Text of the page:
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International Women's Day

On this International Women’s Day, I wanted to share a bit about the woman who has been my greatest inspiration - my grandmother, Lila Dalphine Kinder.

My grandmother was a single mom, having divorced when my mother was still young.  Upon discovering that her husband had fathered two children by another woman, my grandmother became friends with the other woman.  In fact, she welcomed the children, their mother and other siblings into her family, helped raise them together, and ensured her kids had a relationship with their siblings.

When Patsy - the mother of my two aunts - passed away from cancer, my grandmother was at the hospital, saying goodbye to her friend and offering emotional support to her adult children.  

Growing up, I didn’t realize how unique our family dynamic was, likely because my grandmother made it all seem effortless.  

Throughout my life, my grandmother was another mom and my best friend.  I’ll never forget my childhood “pizza parties,” which consisted of my grandmother and I curled up on the couch, eating pizza and watching cartoons (especially Pink Panther) on TNT.  Her role became even more important when my parents divorced.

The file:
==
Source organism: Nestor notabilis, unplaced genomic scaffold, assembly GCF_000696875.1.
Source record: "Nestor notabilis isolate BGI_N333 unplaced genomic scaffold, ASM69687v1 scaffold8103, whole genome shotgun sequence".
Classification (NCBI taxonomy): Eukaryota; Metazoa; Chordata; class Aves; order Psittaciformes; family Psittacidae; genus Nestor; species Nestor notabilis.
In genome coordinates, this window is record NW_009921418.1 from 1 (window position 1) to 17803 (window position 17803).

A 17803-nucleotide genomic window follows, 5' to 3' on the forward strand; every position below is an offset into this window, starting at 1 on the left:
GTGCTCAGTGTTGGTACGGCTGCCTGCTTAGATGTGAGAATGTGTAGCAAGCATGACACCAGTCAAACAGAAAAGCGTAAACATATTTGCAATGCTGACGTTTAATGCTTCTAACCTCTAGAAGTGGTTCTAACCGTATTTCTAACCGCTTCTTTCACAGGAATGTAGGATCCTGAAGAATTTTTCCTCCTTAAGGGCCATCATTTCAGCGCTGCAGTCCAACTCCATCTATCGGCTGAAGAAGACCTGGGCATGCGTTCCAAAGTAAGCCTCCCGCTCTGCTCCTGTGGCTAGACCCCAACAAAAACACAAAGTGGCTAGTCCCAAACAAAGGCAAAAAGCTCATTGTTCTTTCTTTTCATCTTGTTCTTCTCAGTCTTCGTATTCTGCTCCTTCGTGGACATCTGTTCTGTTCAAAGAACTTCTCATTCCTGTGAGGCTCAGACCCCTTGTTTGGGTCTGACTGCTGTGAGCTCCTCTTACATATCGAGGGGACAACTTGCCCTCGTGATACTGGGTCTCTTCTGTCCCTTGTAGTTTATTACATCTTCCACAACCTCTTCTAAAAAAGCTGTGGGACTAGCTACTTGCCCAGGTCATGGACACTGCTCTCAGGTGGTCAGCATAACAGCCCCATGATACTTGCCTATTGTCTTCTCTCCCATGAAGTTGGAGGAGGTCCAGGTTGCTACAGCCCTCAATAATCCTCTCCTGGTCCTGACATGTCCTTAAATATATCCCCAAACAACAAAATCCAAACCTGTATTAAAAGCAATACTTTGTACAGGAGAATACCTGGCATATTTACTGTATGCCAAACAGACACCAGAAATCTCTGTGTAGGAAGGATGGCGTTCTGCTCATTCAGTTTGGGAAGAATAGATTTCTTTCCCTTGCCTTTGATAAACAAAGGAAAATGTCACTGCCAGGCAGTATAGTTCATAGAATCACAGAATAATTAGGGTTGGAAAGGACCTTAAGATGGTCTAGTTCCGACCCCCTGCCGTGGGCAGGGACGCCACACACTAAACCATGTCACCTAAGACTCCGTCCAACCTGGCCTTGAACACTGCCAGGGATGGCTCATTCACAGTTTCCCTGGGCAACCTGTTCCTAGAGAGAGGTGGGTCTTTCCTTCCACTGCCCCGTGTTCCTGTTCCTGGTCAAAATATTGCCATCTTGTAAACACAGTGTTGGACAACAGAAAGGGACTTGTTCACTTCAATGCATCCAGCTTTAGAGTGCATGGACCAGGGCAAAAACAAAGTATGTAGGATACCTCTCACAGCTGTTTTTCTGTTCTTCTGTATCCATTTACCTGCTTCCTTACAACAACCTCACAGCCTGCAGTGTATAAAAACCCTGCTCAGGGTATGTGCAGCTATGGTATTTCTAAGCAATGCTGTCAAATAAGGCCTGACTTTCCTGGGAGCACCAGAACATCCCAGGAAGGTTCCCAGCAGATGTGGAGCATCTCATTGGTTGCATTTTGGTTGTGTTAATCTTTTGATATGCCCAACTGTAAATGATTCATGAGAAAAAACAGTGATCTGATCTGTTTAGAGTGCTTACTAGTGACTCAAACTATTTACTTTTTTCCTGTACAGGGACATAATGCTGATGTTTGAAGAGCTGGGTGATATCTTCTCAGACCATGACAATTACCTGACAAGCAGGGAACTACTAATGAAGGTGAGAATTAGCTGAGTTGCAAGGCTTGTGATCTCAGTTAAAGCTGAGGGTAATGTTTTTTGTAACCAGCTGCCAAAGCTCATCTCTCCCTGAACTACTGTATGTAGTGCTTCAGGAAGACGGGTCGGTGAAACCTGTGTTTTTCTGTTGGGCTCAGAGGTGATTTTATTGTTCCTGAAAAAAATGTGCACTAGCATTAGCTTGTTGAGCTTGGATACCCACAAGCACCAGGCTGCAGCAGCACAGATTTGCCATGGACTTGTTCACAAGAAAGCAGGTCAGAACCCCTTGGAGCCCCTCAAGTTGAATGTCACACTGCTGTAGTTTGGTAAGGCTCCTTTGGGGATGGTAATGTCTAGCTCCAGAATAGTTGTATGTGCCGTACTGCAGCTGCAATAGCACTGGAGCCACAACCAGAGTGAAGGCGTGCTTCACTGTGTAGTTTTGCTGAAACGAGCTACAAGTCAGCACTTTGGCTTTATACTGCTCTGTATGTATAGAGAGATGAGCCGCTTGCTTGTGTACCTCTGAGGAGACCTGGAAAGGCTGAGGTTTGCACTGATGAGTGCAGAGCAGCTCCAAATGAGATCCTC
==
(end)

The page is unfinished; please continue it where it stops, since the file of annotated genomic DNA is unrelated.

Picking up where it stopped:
I drove my grandmother to the doctor’s office, when she got the news that she had stage 4 cancer.  I still have photos of the ducks we fed that morning, just before her appointment.  On the way home, we stopped by the diner - where my grandmother had been a waitress, until her health declined - for breakfast/lunch.  

Sitting in our little booth, a waitress - and one of my grandmother's friends - asked her what the doctor had said.  My grandmother calmly replied, “He said I’ve got cancer,” as she sipped her coffee.  The waitress responded with something along the lines of, I’d be home crying if they told me that.  In the same calm voice, my grandmother said “I could go home and cry, but I’d still have cancer.”

That was the kind of courage my grandmother displayed in every aspect of her life.  She never allowed fear to stop her from living or loving. 

Nearly eleven and a half years ago, she passed from cancer, surrounded by her kids (including my two aunts), grandkids and then last-surviving brother.  I had the difficult privilege of holding her hand, as she took her final breath.   

During the past 11+ years, not one day has gone by without me thinking about her and the example she set for our family.  Lila had a big sense of humor, an ever bigger heart and an attitude that could make a grown man quake in his boots.  She never backed down from a fight, but she also never let the opportunity to love pass her by.  

My entire outlook on life can be summed up in three simple words; “Live Like Lila.” 

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